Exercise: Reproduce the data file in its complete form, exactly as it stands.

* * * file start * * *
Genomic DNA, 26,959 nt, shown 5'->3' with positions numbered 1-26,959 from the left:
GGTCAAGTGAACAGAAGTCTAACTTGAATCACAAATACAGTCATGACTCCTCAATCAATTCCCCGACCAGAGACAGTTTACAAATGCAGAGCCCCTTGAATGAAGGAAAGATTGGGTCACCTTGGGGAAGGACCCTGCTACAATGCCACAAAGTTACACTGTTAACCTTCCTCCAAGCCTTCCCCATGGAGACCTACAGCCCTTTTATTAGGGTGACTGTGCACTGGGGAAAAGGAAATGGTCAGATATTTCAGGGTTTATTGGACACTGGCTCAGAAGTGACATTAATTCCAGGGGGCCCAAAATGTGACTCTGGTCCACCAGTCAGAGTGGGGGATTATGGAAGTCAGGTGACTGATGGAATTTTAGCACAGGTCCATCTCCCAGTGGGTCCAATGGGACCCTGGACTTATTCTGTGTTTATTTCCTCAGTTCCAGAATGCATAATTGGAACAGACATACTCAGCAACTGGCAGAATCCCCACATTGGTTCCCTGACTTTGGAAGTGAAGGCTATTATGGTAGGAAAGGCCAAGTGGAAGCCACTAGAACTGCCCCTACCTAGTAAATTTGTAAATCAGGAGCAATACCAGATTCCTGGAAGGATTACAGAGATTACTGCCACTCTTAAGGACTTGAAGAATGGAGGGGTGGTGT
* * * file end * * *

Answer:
Genomic DNA, 26,959 nt, shown 5'->3' with positions numbered 1-26,959 from the left:
GGTCAAGTGAACAGAAGTCTAACTTGAATCACAAATACAGTCATGACTCCTCAATCAATTCCCCGACCAGAGACAGTTTACAAATGCAGAGCCCCTTGAATGAAGGAAAGATTGGGTCACCTTGGGGAAGGACCCTGCTACAATGCCACAAAGTTACACTGTTAACCTTCCTCCAAGCCTTCCCCATGGAGACCTACAGCCCTTTTATTAGGGTGACTGTGCACTGGGGAAAAGGAAATGGTCAGATATTTCAGGGTTTATTGGACACTGGCTCAGAAGTGACATTAATTCCAGGGGGCCCAAAATGTGACTCTGGTCCACCAGTCAGAGTGGGGGATTATGGAAGTCAGGTGACTGATGGAATTTTAGCACAGGTCCATCTCCCAGTGGGTCCAATGGGACCCTGGACTTATTCTGTGTTTATTTCCTCAGTTCCAGAATGCATAATTGGAACAGACATACTCAGCAACTGGCAGAATCCCCACATTGGTTCCCTGACTTTGGAAGTGAAGGCTATTATGGTAGGAAAGGCCAAGTGGAAGCCACTAGAACTGCCCCTACCTAGTAAATTTGTAAATCAGGAGCAATACCAGATTCCTGGAAGGATTACAGAGATTACTGCCACTCTTAAGGACTTGAAGAATGGAGGGGTGGTGT